"Knowledge is bliss"- Towards a society without paternity surprises
by Barry Pearson
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Strategy for the 21st Century

This paper doesn't define a roadmap for achieving this objective. Instead it assumes that the details will emerge within many laws and rules over a decade or two.

Guiding principles

All people have rights to personal knowledge about their biological relationships

People do not need to justify this; they should have the knowledge just because they want it. They should also have privacy in their quest for this knowledge.

The state should provide support but not compulsion

Society should acknowledge the problems caused by surprising paternity, should adopt the above objective, and then support the process of achieving it.

The only laws needed are general laws, not special ones

There should simply be freedoms to act according to the general laws of the land such as the standard laws of assault, theft, privacy, harassment, data protection, and similar.

Critical success factors


The problem must be acknowledged and understood.

This should involve research into the scale and nature of the problem.

How big is the problem? What are the predictors? How much is accidental and how deliberate? How can the people concerned be persuaded? What are societal views?


There must be a sustained commitment to solve the problem.

There must be adequate awareness among all parties of the nature of the problem and the intention to solve it. Ideally, this should include a new recognition that continuing with the problem is socially unacceptable and ethically wrong.

It will be necessary to identify relationships with other policy areas, such as social security, child support, and the elimination of child poverty. Support services may be needed to cater for paternity surprises that arise on the way.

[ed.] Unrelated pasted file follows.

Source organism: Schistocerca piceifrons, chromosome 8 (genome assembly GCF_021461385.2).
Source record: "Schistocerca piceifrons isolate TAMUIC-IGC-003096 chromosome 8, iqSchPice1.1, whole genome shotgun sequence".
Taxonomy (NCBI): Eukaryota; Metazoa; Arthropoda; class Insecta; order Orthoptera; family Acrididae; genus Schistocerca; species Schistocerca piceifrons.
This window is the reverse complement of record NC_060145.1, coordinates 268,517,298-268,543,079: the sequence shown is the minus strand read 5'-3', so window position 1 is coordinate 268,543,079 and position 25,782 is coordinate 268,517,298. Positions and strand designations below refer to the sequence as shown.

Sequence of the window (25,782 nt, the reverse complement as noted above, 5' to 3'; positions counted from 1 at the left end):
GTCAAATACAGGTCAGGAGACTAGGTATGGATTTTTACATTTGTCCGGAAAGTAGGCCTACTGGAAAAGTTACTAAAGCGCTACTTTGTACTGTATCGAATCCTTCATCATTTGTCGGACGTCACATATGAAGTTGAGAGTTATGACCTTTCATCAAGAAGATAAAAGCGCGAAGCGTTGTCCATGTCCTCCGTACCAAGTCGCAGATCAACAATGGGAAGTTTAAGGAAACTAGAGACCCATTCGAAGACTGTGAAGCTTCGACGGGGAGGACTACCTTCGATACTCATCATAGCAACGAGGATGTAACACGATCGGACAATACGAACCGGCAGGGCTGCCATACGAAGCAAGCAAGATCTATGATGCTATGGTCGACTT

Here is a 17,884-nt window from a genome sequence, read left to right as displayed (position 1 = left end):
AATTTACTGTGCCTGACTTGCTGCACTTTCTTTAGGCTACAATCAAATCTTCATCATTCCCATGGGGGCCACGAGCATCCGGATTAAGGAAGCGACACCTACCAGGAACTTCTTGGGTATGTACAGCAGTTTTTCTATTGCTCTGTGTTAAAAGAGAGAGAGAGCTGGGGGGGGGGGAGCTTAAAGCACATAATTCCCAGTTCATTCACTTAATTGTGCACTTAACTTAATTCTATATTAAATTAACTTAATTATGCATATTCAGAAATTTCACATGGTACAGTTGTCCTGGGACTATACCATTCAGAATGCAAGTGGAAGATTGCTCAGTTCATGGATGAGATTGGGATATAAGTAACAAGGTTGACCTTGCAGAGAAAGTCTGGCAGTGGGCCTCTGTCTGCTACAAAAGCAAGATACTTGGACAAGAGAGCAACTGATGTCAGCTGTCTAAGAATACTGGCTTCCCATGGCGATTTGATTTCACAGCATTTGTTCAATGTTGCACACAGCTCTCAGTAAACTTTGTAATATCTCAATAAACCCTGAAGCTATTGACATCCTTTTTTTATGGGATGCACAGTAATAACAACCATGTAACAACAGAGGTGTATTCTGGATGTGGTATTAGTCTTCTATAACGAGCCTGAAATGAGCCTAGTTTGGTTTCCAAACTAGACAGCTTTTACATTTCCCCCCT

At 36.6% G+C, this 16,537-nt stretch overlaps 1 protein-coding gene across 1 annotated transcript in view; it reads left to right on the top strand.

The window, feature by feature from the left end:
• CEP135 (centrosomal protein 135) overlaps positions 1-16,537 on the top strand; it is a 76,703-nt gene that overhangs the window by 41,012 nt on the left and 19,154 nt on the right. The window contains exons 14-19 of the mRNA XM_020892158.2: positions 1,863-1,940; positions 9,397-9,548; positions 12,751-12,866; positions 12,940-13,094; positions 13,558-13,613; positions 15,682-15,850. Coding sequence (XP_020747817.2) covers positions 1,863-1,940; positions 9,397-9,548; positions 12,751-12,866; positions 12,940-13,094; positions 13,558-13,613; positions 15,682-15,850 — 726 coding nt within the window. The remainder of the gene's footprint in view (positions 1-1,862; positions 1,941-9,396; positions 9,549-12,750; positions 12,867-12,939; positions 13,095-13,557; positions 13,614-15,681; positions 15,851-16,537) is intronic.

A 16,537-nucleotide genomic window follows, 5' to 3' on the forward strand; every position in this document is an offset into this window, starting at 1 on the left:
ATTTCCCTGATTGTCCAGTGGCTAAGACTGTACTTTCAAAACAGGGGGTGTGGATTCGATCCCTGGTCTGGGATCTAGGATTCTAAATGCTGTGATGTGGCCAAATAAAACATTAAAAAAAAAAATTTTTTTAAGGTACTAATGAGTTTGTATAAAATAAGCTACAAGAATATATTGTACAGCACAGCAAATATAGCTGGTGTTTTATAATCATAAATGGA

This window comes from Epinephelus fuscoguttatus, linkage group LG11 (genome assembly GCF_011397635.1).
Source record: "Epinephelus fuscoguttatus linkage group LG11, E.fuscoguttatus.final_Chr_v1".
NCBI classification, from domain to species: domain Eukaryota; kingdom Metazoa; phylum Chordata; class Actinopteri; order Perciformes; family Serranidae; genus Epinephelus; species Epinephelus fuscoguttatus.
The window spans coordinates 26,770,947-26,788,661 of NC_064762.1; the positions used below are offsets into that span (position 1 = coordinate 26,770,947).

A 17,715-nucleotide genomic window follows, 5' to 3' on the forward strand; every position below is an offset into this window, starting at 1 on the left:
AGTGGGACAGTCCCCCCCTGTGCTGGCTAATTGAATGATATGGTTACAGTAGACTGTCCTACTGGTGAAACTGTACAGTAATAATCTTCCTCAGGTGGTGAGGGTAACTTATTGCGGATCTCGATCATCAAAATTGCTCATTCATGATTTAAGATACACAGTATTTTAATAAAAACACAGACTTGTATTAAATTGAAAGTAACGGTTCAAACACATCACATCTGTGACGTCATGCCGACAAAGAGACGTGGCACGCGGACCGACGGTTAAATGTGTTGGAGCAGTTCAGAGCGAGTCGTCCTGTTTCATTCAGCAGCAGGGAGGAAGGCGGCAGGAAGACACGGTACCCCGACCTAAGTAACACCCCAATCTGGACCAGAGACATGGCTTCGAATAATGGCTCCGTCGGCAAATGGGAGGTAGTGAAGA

People must have the courage to stay focused on the objective. The temptation to prolong the problem by attempting to take the easy way out needs to be resisted. Surprising paternity cannot reliably be covered up by any known means.


The methods used must be practical measures that don't challenge human nature.

This lies behind the assumption that this problem cannot be solved simply by avoiding adultery! In fact, it will probably need a multi-pronged approach, based on the results of the above research.


Incentives and disincentives must match the objectives.

There must be no incentives for behaviour contrary to the objectives. Ideally there should be disincentives for such behaviour. For example, child support liability must continue to be based on biological relationships (see Appendix B). This will encourage men and women considering adultery or equivalent behaviour to act appropriately.

There must be no disincentives for behaviour in support of the objectives. Ideally there should be incentives for such behaviour. Perhaps this will include advantages (such as parental responsibility) deriving from voluntary acknowledgement of paternity, based on option use of paternity tests.

Rights and responsibilities in various arenas should be based on biological parentage (except for other formal situations such as gamete donation and adoption).


Progress towards the objectives must be monitored.

This includes monitoring both the degree of social acceptability (or otherwise) of the behaviours concerned, and the degree to which the problem continues to exist. This will have to be a continuing endeavour.


Readers are invited to compare the above critical success factors with the UK's "don't drink and drive" campaign over the last decades. While success there isn't complete (and probably never will be), the latest generation, on the whole, considers driving after drinking to be socially unacceptable.

Society is known to have a problem with paternity surprises, but for the first time in history, largely because of new technologies, there is a practical need to solve the problem and there is the means to do so. Such technologies include:

1. The human genome project emphasises the importance of biological relationships.
2. Paternity tests provide essential monitoring, plus incentives and disincentives.
3. Existing and future male and female contraceptives provide the means to succeed.

The people who will be having children in 2020 are not yet set in their ways. Now is the time to show them the value of this vision.

"Enough is enough". Let's solve the problem, and not just try to hide it.

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Page last updated: 6 July, 2004 © Copyright Barry Pearson 2002